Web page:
The rail terminal is expected to contribute to a reduction in muckaway lorries on the roads. Sending spoil from big London projects like HS2 and the redevelopment of Euston Station on 1,500-tonne capacity freight trains will remove the need for more than 80 HGVs a time, FCC said.
Operated in partnership between DB Cargo UK and FCC Environment, the construction waste terminal has capacity to receive up to 250,000 tonnes a year, with the potential to increase this to 500,000 tonnes.
From Cricklewood, spoil is taken by freight train to FCC Environment’s site at Calvert in Buckinghamshire and re-used to restore a former quarry there. Cricklewood will also stock aggregates on site, allowing clients to ‘backload’ when delivering spoil at the facility, further helping to reduce the number of lorry journeys in the capital.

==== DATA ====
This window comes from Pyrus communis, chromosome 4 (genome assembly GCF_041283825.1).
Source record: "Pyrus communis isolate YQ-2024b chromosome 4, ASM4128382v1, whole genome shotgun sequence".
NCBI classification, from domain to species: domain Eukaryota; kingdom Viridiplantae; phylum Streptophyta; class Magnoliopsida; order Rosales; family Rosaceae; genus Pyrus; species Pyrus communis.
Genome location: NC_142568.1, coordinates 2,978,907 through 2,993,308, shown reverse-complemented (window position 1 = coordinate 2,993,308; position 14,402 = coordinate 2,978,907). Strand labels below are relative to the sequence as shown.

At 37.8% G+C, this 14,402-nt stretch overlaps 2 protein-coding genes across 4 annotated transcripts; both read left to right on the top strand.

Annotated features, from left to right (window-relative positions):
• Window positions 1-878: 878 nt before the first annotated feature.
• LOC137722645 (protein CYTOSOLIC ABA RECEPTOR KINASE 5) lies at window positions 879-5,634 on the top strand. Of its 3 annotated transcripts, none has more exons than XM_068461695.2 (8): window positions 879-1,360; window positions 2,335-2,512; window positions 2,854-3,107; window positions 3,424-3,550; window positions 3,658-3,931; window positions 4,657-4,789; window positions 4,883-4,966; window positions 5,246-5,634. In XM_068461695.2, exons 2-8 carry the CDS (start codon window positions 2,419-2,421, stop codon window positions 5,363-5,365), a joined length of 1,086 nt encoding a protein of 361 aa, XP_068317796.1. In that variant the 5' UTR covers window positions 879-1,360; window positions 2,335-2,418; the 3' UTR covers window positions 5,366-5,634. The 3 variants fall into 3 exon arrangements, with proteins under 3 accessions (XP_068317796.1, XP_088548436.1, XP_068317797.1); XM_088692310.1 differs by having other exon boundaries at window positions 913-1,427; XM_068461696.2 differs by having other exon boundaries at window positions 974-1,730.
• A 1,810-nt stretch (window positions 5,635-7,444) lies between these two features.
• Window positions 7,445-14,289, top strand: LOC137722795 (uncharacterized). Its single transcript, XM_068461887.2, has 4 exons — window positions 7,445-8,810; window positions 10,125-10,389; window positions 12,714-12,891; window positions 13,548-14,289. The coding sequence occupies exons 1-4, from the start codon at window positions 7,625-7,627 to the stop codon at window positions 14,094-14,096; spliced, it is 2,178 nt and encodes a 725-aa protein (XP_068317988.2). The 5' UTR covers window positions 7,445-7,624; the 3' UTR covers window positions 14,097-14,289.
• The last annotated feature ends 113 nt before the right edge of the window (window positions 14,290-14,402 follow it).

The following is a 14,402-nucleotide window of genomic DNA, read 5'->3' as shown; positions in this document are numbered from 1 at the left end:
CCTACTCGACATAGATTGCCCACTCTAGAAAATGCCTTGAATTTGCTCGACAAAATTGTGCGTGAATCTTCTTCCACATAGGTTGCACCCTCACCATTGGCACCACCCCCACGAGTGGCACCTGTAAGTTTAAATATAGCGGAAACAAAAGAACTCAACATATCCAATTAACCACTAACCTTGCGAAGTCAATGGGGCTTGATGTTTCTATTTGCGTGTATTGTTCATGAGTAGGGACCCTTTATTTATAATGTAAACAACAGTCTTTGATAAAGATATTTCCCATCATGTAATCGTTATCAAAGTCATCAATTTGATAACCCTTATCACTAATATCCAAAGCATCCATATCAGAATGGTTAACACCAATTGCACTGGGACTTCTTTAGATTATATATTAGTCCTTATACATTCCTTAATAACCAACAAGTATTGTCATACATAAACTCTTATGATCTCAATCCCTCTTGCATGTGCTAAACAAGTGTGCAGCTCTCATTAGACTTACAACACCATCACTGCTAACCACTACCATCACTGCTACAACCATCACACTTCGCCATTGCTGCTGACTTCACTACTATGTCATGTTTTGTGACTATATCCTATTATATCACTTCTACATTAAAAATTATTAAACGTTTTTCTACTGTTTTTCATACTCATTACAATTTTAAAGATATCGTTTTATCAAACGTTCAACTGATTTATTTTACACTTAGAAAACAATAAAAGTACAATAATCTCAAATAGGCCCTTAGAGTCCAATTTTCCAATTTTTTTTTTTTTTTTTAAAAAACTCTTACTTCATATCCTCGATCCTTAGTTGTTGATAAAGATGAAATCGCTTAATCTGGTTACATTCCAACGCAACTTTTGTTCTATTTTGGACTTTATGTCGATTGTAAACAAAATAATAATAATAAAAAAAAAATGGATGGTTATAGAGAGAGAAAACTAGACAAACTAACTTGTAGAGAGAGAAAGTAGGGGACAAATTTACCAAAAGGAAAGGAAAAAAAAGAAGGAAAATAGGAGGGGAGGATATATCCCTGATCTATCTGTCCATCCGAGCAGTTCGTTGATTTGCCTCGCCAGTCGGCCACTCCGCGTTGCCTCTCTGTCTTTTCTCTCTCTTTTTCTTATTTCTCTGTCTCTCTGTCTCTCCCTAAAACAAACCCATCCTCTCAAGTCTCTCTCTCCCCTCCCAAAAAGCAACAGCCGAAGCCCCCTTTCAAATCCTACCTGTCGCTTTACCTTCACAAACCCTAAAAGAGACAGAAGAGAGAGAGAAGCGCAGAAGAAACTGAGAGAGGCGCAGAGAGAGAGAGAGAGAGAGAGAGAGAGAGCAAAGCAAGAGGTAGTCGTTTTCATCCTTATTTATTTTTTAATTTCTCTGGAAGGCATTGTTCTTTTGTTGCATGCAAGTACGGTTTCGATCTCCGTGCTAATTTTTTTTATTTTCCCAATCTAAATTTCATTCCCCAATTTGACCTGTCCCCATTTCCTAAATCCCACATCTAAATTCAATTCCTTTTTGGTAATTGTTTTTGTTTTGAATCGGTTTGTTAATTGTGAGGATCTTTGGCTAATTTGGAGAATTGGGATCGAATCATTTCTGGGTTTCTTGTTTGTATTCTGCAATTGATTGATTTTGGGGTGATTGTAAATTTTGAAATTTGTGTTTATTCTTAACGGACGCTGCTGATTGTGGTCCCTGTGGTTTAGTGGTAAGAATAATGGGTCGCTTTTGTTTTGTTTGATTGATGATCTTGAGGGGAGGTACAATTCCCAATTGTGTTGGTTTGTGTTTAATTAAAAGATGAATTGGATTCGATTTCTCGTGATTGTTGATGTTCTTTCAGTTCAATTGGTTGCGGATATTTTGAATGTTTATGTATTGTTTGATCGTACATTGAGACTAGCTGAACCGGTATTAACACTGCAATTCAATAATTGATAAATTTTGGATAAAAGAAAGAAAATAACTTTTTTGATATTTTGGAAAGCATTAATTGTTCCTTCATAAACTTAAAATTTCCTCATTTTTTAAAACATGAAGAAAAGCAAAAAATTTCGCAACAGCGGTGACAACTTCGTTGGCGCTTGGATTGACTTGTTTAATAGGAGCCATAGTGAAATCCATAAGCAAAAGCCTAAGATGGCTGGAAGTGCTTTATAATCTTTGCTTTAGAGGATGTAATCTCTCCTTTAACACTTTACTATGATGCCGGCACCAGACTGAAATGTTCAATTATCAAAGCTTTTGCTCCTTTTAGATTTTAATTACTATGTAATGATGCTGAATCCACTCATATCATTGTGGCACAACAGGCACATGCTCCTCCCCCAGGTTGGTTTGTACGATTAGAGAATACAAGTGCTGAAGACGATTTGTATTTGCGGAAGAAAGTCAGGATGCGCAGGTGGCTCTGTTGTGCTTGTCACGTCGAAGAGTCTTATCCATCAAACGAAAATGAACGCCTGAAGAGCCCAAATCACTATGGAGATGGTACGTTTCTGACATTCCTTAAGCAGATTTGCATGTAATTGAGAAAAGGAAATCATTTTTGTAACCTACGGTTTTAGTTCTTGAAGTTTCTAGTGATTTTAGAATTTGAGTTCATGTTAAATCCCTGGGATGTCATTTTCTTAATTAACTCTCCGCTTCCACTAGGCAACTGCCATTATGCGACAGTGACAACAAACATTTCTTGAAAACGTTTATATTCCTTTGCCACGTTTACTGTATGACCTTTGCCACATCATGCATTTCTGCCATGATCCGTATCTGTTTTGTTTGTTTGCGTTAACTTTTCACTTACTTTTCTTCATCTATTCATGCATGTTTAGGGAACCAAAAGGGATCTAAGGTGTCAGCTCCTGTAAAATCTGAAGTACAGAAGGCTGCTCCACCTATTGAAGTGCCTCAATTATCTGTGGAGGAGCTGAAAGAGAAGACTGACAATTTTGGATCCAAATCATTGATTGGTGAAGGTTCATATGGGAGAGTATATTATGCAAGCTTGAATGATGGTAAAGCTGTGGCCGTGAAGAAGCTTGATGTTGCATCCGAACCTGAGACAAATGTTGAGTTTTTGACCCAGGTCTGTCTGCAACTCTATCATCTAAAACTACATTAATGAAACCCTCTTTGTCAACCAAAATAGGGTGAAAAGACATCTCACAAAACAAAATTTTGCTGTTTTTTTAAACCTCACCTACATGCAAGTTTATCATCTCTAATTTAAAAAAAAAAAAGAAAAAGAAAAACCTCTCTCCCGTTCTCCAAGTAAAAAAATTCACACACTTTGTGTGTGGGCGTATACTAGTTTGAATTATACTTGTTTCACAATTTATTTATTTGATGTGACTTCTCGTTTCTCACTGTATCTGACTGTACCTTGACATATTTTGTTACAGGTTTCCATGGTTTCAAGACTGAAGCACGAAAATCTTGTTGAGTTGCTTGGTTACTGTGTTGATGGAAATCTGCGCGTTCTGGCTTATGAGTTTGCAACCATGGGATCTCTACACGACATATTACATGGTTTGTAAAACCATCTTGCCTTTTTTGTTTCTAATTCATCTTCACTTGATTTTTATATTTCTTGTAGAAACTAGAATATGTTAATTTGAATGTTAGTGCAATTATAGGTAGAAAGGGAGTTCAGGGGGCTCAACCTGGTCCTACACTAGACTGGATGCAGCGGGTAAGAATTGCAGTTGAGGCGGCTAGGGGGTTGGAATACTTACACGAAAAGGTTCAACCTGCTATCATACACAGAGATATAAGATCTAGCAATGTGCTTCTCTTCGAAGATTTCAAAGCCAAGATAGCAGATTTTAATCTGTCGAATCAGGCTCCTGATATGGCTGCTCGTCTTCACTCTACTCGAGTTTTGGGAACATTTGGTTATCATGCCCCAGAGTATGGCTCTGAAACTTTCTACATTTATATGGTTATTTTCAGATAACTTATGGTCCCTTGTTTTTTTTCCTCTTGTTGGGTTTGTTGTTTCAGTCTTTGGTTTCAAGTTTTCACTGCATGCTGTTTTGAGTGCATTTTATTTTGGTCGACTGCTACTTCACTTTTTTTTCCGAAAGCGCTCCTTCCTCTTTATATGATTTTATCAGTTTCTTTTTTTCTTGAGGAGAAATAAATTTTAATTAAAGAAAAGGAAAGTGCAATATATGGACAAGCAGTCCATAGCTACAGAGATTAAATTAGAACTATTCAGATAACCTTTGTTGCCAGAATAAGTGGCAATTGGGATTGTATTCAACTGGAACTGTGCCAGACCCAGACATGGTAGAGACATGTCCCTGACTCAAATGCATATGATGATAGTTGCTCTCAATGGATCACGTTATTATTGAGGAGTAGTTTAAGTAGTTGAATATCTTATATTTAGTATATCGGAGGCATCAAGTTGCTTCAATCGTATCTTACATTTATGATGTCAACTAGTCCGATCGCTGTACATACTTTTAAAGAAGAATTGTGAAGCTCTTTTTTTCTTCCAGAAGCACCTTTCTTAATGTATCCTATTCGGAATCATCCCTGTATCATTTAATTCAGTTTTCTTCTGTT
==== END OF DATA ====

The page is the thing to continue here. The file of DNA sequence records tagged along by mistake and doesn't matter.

The Cricklewood facility is FCC Environment’s third in London, with two established terminals at Bow and Barking, which serve the East London and City construction markets. Between them, these handle between 500,000 and 600,000 tonnes a year.
FCC Environment general manager Roland Williams said: “We have been looking to establish a facility in this location for some time and our partnership with DB Cargo UK has allowed us to do this.”
Andrew Sumner, DB Cargo UK’s head of industrial sales, added: “Our new facility at Cricklewood is of strategic importance to London’s construction sector and will remove thousands of HGVs off London’s already congested road network every year. A range of customers will be operating out of the site which has been built with a number of measures to minimise the impact of our operations on the local community.”